We're still programmed to eat fatty foods to survive the cold. People from Southern parts that didn't go thru an ice age don't have the same problems.
Tell me about it, Zigs! I've got eastern European blood on my Dad's side, and as soon as it starts getting cold my body feels the need to store up as much fat as possible for the winter!!!
 
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I'm a girl and I love growing vegetables!:D But I must say that I find tomatoes and peas and carrots really pretty, so I feel that they aren't too far away from ornamental plants:)
Also, when I think about it, I must add that I prefer growing my miniature roses. I really love doing it.
 
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TheCrazyPlantLady - am not sure that its region specific, these observations have come from countries around the world, but have to say, there have been a lot more female responses than I expected, perhaps women are just quieter than men, about their gardening activities. :D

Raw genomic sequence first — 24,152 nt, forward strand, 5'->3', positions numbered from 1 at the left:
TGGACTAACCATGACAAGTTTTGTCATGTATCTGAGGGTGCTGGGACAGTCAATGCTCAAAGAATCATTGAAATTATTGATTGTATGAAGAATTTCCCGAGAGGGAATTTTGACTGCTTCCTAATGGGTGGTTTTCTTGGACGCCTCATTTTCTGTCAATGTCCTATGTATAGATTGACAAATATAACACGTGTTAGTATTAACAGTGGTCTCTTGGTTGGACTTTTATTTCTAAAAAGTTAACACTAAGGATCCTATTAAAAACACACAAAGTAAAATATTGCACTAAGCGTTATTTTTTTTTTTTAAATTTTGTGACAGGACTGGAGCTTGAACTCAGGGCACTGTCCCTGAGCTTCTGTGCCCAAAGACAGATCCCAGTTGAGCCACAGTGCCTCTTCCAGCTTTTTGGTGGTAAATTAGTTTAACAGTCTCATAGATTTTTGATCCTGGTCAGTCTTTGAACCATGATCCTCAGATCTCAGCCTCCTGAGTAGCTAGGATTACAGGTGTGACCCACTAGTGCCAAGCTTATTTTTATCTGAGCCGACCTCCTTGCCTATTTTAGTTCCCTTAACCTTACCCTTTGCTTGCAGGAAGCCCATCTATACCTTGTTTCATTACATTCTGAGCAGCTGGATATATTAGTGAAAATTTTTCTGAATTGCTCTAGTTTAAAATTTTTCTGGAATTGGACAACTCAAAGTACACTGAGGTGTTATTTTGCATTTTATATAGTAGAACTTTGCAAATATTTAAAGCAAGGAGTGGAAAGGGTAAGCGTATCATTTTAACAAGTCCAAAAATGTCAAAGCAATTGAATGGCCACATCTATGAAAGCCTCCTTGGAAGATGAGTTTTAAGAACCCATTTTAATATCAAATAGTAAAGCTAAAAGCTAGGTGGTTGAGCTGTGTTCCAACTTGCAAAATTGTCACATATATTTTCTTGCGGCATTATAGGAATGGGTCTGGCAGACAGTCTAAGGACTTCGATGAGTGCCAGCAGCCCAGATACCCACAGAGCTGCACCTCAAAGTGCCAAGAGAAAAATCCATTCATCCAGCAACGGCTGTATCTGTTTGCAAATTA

I agree with you regarding, flowers in the vegetable patch to a degree, as some are beneficial, and definitely agree with you in terms of herbs in the flower borders, not only for their looks but also for their scent, but still couldn't bring myself to put lettuces with exotic plants.


Claudine - I agree carrot tops can look attractive, but somehow can't manage to call tomatoes or peas pretty, especially when standing next to an exquisite plant.


Zigs - I come from Southern parts, but obviously haven't been programmed correctly and don't eat enough fatty foods, as I feel the cold terribly.
191793001378555514.gif
 
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Claudine - I agree carrot tops can look attractive, but somehow can't manage to call tomatoes or peas pretty, especially when standing next to an exquisite plant.